The Pill Off The Hook For River Estrogen

Discovery News

Analysis by Tim Wall
Thu Feb 17, 2011 08:09 AM ET

Until recently, humans took the blame for unusually high levels of estrogen-like chemicals in rivers, lakes and streams. Some thought it was birth control pills but other evidence pointed to agricultural wastes.

BLOG: Poop, Not the Pill, Causes Estrogen Pollution

But, new research suggests a form of algae may be contributing to the problem, which can cause males of some fish, amphibians, and reptiles change behaviors and even develop female physical characteristics.

Blue-green algae, or cyanobacteria, caused responses in zebrafish similar to those caused by estrogen-like chemicals, the results of te study were published in the journal Environmental Science and Technology.

The researchers found that young fish exposed to blue-green algae showed a chemical marker known to result from estrogen exposure. The marker didn’t show up when the fish were only exposed to the known toxin that the blue-green algae produce.

So the scientists think there must be a previously-unknown chemical released by the algae that caused the estrogen-like effects. That means that algae blooms, or sudden large bursts of algae growth, could have even greater health consequences for animals.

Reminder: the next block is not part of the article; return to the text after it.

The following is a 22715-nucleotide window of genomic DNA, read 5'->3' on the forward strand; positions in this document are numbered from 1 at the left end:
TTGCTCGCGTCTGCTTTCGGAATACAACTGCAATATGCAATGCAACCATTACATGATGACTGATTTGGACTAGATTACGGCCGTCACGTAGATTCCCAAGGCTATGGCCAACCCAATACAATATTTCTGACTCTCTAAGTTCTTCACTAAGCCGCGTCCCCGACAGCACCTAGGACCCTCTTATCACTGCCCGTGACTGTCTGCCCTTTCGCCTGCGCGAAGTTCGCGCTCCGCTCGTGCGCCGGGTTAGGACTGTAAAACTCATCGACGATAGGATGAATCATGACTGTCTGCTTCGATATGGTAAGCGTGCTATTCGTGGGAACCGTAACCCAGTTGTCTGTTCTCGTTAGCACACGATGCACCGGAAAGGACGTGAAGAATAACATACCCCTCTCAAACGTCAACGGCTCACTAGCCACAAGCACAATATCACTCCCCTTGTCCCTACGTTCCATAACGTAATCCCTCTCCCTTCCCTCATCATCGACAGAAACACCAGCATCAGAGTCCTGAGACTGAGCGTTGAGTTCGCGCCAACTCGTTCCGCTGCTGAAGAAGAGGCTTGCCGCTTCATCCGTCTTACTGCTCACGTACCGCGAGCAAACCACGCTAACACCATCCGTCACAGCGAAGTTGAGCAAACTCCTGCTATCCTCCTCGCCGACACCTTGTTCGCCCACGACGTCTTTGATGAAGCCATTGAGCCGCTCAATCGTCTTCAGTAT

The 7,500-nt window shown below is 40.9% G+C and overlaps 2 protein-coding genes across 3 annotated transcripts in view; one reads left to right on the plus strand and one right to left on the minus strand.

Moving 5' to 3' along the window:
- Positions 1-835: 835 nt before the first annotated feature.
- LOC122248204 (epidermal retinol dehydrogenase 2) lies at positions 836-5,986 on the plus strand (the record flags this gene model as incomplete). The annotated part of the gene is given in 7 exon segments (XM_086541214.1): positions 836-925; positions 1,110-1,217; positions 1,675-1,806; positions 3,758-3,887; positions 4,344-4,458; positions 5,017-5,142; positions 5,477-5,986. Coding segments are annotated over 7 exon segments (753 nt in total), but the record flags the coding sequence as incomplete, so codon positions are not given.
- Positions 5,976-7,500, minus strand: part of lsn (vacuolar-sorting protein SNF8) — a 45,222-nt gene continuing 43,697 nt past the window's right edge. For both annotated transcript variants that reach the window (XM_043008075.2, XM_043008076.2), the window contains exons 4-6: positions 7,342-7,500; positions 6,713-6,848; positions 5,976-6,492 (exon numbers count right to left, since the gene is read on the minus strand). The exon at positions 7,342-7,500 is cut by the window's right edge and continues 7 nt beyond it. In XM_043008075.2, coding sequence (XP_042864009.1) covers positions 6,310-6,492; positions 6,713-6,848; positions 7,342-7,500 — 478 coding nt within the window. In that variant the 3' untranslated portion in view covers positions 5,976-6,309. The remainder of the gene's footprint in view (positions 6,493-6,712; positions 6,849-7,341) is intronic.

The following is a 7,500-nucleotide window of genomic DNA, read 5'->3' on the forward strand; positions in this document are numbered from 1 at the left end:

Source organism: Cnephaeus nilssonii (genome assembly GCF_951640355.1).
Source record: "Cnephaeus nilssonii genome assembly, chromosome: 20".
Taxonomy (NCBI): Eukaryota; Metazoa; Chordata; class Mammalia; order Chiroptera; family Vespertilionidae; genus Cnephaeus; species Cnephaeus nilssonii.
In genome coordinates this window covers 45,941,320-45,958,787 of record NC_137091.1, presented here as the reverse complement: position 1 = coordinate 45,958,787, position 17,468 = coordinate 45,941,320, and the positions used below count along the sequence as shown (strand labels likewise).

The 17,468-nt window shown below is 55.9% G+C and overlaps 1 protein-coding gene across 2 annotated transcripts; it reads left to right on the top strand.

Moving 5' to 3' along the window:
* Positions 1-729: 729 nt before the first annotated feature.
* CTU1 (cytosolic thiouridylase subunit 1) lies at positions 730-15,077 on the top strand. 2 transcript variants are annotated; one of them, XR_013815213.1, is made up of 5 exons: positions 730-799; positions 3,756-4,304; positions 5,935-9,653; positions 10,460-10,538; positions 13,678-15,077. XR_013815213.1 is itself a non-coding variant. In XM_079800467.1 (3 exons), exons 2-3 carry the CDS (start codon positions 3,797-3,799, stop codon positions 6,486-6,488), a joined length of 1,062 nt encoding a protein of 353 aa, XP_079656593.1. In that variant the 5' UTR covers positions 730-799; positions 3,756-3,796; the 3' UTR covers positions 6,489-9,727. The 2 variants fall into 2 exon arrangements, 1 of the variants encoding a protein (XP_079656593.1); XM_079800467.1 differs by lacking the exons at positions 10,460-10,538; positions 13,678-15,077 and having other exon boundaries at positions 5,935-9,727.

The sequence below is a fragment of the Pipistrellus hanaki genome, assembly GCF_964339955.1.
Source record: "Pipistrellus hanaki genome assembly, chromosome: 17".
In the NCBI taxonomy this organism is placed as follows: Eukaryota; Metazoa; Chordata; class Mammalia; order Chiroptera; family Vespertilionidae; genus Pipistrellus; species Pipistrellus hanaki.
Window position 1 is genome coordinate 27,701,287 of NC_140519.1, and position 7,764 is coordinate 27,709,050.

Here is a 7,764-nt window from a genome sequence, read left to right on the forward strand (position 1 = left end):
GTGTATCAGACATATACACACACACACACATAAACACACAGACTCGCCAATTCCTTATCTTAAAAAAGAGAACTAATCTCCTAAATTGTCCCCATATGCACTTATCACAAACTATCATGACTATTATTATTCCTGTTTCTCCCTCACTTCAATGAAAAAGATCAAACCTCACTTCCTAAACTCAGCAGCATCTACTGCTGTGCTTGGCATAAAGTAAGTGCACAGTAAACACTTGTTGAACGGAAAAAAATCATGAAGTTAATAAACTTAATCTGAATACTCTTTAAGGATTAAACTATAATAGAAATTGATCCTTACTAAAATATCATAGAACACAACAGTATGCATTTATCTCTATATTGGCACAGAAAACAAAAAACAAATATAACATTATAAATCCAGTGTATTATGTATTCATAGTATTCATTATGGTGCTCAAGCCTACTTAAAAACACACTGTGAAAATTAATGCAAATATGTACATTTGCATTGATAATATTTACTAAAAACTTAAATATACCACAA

Algae blooms are already known to harm wildlife by sucking oxygen out of the water and producing a natural toxin. The authors of the study, from the University of Tennessee and the University of Plymouth called for a revision of environmental monitoring programs in order to keep an eye out for these newly observed estrogen-like chemicals.

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Author: Leslie Carol Botha

Author, publisher, radio talk show host and internationally recognized expert on women's hormone cycles. Social/political activist on Gardasil the HPV vaccine for adolescent girls. Co-author of "Understanding Your Mood, Mind and Hormone Cycle." Honorary advisory board member for the Foundation for the Study of Cycles and member of the Society for Menstrual Cycle Research.